Consonant clusters

Syllable-initial clusters

Syllable-initial consonant clusters allow 3 sounds after the initial consonant, j, r, or l. These are all represented using dedicated combining marks (see medials).

Other consonant clusters

In modern Sundanese the absence of a vowel sound between two consonants is shown using a visible vowel killer  ᮪ [U+1BAA SUNDANESE SIGN PAMAAEH​]. This produces no special conjunct forms.


The word aksara, showing pamaaeh vowel killer.

Historical Sundanese, however, does have conjunct forms. They can be produced using the invisible U+1BAB SUNDANESE SIGN VIRAMA​. The following shows known conjuncts: os

Historically, Sundanese also had special forms for subjoined -m and -w. These can be represented using    ᮭ [U+1BAD SUNDANESE CONSONANT SIGN PASANGAN WA​] and    ᮬ [U+1BAC SUNDANESE CONSONANT SIGN PASANGAN MA​].


Other letters

There is one other character in the Sundanese block that has the general property of letter. [U+1BBA SUNDANESE AVAGRAHA] is an archaic letter used for Sanskrit.

For reproduction of Old Sundanese writing there are 5 additional characters:


Combining marks

Most of the combining marks in the Unicode Sundanese block are used for vowel-signs, and medial or final consonants.

[U+1BAA SUNDANESE SIGN PAMAAEH] is used to cancel the inherent vowel in consonant clusters or at the end of a word (see absence).

The remaining combining marks are used to represent consonant clusters in Old Sundanese writing (see other_clusters). U+1BAB SUNDANESE SIGN VIRAMAis used to create conjunct forms in Old Sundanese writing, and the other two are for representing subjoined forms.



Modern Sundanese typically uses ASCII punctuation.

All of the following punctuation marks and symbols are archaic and no longer used, and are in the Sundanese Supplement block. Click on them and follow the links or see phrase for more information.




Sundanese uses native digits, which are decimal-based and used in the same way as European numerals.


To help distinguish the digits from other characters | [U+007C VERTICAL LINE] is used around numbers.


Vertical bars are used to distinguish numbers.

Unlike other punctuation, the vertical lines don't appear to be slanted to the right, and in the Noto Sans font this produces an effect that looks like the vertical line is ligated with some of the digits, eg. |᮷|.

Glyph shaping & positioning


Glyph shaping is required for subjoined consonants in Old Sundanese, but doesn't appear to be needed for modern Sundanese orthography.

Glyph positioning

When two diacritics appear in the same position relative to the base character they are positioned side by side, eg. ᮊᮤᮀ, ᮊᮣᮥ or ᮊᮧᮂ. (Everson says that the same applies for ᮊᮢᮥ, but the fonts I've tried all render that combination vertically.)

For Old Sundanese orthography, positioning rules are needed to produce conjunct forms.

Structural boundaries & markers

Word boundaries

The concept of 'word' is difficult to define in any language (see What is a word?). Here, a word is a vaguely-defined, but recognisable semantic unit that is typically smaller than a phrase and may comprise one or more syllables.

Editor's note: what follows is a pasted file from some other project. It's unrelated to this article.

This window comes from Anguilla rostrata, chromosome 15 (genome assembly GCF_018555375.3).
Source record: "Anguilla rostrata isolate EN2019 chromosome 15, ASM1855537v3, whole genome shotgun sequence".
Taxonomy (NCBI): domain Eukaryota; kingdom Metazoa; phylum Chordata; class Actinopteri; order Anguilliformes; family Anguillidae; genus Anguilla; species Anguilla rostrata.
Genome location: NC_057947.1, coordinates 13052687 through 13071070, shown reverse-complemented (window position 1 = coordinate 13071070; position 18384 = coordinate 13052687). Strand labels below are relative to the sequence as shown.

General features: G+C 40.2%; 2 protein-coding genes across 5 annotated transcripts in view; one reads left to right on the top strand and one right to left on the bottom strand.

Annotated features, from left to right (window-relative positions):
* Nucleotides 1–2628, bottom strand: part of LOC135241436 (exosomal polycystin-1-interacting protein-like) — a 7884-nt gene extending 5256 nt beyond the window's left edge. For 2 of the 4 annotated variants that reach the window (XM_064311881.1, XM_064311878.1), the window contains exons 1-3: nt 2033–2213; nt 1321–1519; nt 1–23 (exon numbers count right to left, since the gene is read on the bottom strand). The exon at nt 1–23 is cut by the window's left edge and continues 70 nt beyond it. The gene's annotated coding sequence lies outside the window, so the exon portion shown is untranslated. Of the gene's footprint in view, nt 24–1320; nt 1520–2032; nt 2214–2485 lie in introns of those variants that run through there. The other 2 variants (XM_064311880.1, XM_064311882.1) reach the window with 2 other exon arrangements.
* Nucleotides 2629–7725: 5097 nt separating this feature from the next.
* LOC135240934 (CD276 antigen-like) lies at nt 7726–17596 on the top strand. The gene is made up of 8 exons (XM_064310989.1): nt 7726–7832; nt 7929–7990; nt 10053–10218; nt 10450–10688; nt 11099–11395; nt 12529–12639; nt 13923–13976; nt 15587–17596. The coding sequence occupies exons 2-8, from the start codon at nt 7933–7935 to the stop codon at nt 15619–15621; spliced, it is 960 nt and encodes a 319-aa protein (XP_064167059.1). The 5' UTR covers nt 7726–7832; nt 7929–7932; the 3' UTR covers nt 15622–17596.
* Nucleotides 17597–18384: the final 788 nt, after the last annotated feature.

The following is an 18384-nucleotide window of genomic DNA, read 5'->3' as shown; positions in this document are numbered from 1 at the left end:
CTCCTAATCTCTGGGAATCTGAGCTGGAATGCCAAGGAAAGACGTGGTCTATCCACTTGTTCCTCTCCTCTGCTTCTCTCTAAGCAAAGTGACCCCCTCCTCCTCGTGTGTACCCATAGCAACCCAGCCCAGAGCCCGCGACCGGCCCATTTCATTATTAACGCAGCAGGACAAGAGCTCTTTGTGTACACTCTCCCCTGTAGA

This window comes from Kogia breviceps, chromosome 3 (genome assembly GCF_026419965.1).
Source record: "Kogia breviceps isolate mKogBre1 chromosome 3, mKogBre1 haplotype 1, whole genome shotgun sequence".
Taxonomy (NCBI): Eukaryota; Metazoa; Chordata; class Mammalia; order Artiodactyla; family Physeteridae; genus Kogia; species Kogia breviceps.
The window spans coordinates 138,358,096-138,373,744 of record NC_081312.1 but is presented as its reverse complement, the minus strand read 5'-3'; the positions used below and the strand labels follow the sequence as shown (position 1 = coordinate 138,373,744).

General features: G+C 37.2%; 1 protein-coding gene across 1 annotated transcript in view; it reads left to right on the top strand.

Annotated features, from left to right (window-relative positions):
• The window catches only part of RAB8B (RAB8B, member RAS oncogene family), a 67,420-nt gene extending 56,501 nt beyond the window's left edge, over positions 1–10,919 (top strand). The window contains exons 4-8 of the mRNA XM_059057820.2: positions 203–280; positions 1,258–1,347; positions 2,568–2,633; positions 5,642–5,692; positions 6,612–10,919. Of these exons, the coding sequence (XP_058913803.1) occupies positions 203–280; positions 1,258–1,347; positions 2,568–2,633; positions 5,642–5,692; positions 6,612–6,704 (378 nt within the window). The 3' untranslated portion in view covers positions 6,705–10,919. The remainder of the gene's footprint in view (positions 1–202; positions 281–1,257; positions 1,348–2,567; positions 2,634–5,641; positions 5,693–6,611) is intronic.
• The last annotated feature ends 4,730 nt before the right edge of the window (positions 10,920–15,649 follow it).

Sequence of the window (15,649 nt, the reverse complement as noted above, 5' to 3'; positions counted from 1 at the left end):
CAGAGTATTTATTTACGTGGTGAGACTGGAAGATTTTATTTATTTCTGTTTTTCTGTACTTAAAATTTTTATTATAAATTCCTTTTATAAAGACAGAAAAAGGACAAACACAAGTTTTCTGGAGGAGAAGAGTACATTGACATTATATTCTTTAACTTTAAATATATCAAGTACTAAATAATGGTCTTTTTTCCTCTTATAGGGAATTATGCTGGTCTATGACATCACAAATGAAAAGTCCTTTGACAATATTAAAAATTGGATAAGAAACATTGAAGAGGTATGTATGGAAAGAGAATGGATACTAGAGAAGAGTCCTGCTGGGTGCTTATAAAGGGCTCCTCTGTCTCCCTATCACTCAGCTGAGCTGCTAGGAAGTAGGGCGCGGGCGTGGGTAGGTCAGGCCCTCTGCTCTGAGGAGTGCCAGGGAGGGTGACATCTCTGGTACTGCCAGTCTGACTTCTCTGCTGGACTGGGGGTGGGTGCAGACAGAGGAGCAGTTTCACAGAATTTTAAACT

Words are separated by spaces.

Phrase boundaries

For separators at the sentence level and below, modern Sundanese typically uses ASCII punctuation.

The other punctuation described here is used for Old Sundanese texts.


, [U+002C COMMA]

In Old Sundanese, if [U+1CC0 SUNDANESE PUNCTUATION BINDU SURYA] is used as a full stop, [U+1CC2 SUNDANESE PUNCTUATION BINDU PURNAMA] is used as a comma.

Otherwise [U+1CC3 SUNDANESE PUNCTUATION BINDU CAKRA] may be used as a comma in older texts.

semi-colon ; [U+003B SEMICOLON]
colon : [U+003A COLON] 

. [U+002E FULL STOP] 

[U+1CC0 SUNDANESE PUNCTUATION BINDU SURYA] may be used in Old Sundanese texts.



question ? [U+003F QUESTION MARK] 
exclamation ! [U+0021 EXCLAMATION MARK] 

Religious texts in Old Sundanese contain ᳆᳀᳆ and ᳆᳁ markers.

Historical texts in Old Sundanese contain ᳅᳂᳅ markers.


Modern Sundanese text uses ASCII quotation marks.

Line & paragraph layout

Line breaking

No information about whether lines break after syllables or space-separated words.


According to Everson, hyphenation can occur after any full orthographic syllable, but there are no details about how that works.

Text alignment & justification

No information.

Use the control below to see how your browser justifies the text sample here.

ᮞᮊᮥᮙ᮪ᮔ ᮏᮜ᮪ᮙ ᮌᮥᮘᮢᮌ᮪ ᮊ ᮃᮜᮙ᮪ ᮓᮥᮑ ᮒᮨᮂᮞᮤᮖᮒ᮪ᮔ ᮙᮨᮛ᮪ᮓᮤᮊ ᮏᮩᮀ ᮘᮧᮌ ᮙᮛ᮪ᮒᮘᮒ᮪ ᮊᮒᮥᮒ᮪ ᮠᮊ᮪-ᮠᮊ᮪ ᮃᮔᮥ ᮞᮛᮥᮃ. ᮙᮛᮔᮨᮂᮔ ᮓᮤᮘᮨᮛᮨ ᮃᮊᮜ᮪ ᮏᮩᮀ ᮠᮒᮨ ᮔᮥᮛᮔᮤ, ᮎᮙ᮪ᮕᮥᮁ-ᮌᮅᮜ᮪ ᮏᮩᮀ ᮞᮞᮙᮔ ᮃᮚ ᮓᮤᮔ ᮞᮥᮙᮔᮨᮒ᮪ ᮓᮥᮓᮥᮜᮥᮛᮔ᮪.


  1. [ u ] The Unicode Standard v10.0, Sundanese, pp661-664.
  2. [ w ] Wikipedia, Sundanese alphabet.
  3. [ e ] Michael Everson, Proposal for encoding the Sundanese script in the UCS.
  4. [ os ] Michael Everson, Proposal for encoding additional Sundanese characters for Old Sundanese in the UCS